It’s hard enough to write about a place you know well. What do you do when your story takes place somewhere you’ve never been?
Let’s say you have a great idea for a novel set in Granada, Spain, but you’ve never been outside the USA. How do you make the setting realistic? More to the point, how do you keep from making the sort of gaffe that will make readers who have been there throw your book across the room?
Fortunately, we have suggestions. Check these out: Continue reading “Four Ways to Get Your Setting Right – Even If You Haven’t Been There”
Lately I’ve been working on a project recording people’s personal stories and editing them for publication. While creating these transformations, I have gained a new appreciation for the difference between a work told by a storyteller to a live audience and something written by an author for the reading public. Storytellers who want to write their stories down run into so many problems because some elements of the storyteller’s art just don’t translate to written form. Since the ability to tell a story is one of the key items in every writer’s toolbox, we all tend to slip into storyteller tricks. Watch out for this slippage; often it doesn’t work. Continue reading “6 Key Differences Between Storytelling and Writing”
Here at Indies Unlimited we work hard to help you make good publishing decisions without getting scammed. We talk about scammy publishers, scammy services, and scammy agents. Some of us learned through the school of hard knocks, while others were cautious from the very beginning.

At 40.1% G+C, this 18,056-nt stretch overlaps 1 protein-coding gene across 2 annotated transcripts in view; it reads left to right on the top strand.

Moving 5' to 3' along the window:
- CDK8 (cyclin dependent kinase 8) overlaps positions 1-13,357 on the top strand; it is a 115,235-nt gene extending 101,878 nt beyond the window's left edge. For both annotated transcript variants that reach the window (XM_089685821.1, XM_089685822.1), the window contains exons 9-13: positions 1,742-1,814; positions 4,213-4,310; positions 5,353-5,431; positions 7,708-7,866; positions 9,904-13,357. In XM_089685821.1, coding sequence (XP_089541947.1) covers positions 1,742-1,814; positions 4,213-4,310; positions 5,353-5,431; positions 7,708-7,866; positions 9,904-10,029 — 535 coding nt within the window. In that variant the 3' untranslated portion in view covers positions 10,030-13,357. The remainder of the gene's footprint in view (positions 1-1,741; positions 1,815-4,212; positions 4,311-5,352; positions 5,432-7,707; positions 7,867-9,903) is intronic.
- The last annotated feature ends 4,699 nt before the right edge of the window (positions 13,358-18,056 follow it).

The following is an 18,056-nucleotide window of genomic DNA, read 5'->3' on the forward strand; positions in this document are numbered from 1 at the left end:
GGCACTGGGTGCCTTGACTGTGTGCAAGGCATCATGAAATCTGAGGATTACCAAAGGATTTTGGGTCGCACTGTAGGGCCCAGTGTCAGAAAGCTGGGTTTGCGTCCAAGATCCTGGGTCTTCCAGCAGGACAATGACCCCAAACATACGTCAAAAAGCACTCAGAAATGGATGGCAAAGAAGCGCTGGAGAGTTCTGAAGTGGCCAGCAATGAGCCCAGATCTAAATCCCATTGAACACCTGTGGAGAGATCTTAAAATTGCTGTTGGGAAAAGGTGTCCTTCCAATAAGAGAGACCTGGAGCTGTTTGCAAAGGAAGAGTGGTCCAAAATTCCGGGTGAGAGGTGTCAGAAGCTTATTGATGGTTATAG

Still, not a month goes by that I don’t see someone make a decision that has me shaking my head. Quite often, that decision has to do with contracts.
Several years ago I wrote a book, now out of print, warning of some red flags when it comes to signing with a publisher. One of those red flags had to do with contracts. I said: Continue reading “Terms You Need to Know Before Signing a Publishing Contract”
I don’t know about anyone else’s process, but I’m a pantser, so when I start writing a new novel, I have a few ideas about where it’s going, but it’s not all planned out by any means. That includes the characters. Generally I will start with a few bullet points of the action, the twists and turns of the story, but the characters often are close to a blank slate at the first. They always evolve as I write, some faster than others. And they very often surprise me.
A while back I read Stephen King’s On Writing (yes, I know, I’m probably the last person on the planet to read it), and he talked quite a bit about being true to the characters. At one point, he described his process like this: Continue reading “Writing Fiction: To Thine Own Character Be True”